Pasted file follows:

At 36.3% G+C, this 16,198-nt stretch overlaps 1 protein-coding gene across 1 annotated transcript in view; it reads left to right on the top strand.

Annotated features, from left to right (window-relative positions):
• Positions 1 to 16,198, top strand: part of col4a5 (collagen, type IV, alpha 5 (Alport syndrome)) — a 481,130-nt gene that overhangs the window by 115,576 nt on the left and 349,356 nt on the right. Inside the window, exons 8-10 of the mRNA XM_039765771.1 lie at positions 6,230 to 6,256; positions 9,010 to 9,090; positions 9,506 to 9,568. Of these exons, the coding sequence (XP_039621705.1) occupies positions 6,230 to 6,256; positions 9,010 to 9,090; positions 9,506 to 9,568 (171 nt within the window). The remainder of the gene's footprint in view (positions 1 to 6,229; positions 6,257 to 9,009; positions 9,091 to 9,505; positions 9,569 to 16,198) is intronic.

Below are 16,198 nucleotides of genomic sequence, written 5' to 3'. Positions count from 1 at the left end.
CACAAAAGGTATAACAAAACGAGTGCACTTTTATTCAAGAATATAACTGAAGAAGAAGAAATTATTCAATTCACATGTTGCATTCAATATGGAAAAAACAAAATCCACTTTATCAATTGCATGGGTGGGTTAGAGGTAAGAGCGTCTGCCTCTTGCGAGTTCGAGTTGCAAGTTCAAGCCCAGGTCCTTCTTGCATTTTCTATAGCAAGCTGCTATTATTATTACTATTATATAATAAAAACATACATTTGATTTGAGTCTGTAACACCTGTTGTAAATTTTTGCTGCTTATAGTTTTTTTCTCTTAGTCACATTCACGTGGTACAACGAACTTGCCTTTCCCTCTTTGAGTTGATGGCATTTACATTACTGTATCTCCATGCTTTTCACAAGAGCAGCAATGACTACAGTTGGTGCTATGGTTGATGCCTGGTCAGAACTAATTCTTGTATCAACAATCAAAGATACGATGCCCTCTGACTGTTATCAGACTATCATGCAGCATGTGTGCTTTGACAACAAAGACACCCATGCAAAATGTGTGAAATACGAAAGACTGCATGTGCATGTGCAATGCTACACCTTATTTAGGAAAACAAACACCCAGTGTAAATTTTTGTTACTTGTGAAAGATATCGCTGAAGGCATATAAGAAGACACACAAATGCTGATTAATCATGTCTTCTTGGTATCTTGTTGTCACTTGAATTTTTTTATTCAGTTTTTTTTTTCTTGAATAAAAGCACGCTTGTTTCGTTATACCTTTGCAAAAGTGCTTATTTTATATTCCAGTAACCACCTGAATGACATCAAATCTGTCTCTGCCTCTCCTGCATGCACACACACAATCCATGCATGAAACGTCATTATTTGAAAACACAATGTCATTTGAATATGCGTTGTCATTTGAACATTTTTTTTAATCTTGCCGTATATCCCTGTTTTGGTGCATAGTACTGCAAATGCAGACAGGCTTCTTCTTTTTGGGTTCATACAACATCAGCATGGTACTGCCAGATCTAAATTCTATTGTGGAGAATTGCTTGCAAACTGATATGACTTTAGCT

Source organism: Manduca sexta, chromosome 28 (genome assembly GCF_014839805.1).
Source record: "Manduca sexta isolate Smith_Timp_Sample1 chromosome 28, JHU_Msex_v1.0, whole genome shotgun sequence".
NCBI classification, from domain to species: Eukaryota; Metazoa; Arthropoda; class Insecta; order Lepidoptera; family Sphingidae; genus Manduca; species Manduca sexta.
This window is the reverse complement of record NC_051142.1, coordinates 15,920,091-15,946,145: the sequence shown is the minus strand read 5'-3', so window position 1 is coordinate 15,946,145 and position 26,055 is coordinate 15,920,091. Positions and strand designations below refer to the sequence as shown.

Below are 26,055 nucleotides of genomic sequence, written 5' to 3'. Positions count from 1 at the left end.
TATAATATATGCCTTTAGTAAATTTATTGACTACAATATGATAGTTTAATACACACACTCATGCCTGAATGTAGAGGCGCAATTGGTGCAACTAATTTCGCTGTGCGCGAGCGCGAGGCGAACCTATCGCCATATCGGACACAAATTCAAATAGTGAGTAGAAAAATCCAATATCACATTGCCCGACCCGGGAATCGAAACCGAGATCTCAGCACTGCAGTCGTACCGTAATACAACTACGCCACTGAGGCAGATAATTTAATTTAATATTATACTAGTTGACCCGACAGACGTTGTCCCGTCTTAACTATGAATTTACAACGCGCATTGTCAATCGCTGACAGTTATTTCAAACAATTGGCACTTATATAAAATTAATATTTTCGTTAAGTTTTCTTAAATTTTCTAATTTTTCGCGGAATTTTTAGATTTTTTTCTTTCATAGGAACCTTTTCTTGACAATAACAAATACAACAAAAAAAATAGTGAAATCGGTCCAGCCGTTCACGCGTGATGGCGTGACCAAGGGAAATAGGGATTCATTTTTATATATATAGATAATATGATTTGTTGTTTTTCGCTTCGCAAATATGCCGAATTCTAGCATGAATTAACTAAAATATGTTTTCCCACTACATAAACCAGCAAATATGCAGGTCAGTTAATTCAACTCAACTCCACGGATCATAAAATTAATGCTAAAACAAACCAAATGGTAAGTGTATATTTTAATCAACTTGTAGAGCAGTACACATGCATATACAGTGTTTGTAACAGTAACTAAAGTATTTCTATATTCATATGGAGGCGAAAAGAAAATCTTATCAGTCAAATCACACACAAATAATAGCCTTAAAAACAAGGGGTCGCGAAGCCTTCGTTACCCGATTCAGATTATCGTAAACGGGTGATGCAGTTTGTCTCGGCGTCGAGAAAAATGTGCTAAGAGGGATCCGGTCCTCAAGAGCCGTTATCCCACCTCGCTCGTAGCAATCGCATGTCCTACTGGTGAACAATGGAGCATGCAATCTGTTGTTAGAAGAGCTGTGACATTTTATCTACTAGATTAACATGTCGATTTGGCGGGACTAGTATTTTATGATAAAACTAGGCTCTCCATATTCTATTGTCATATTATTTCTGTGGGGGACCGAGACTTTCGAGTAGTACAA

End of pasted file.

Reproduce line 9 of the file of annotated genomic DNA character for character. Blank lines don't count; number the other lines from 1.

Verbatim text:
This window is the reverse complement of record NC_051142.1, coordinates 15,920,091-15,946,145: the sequence shown is the minus strand read 5'-3', so window position 1 is coordinate 15,946,145 and position 26,055 is coordinate 15,920,091. Positions and strand designations below refer to the sequence as shown.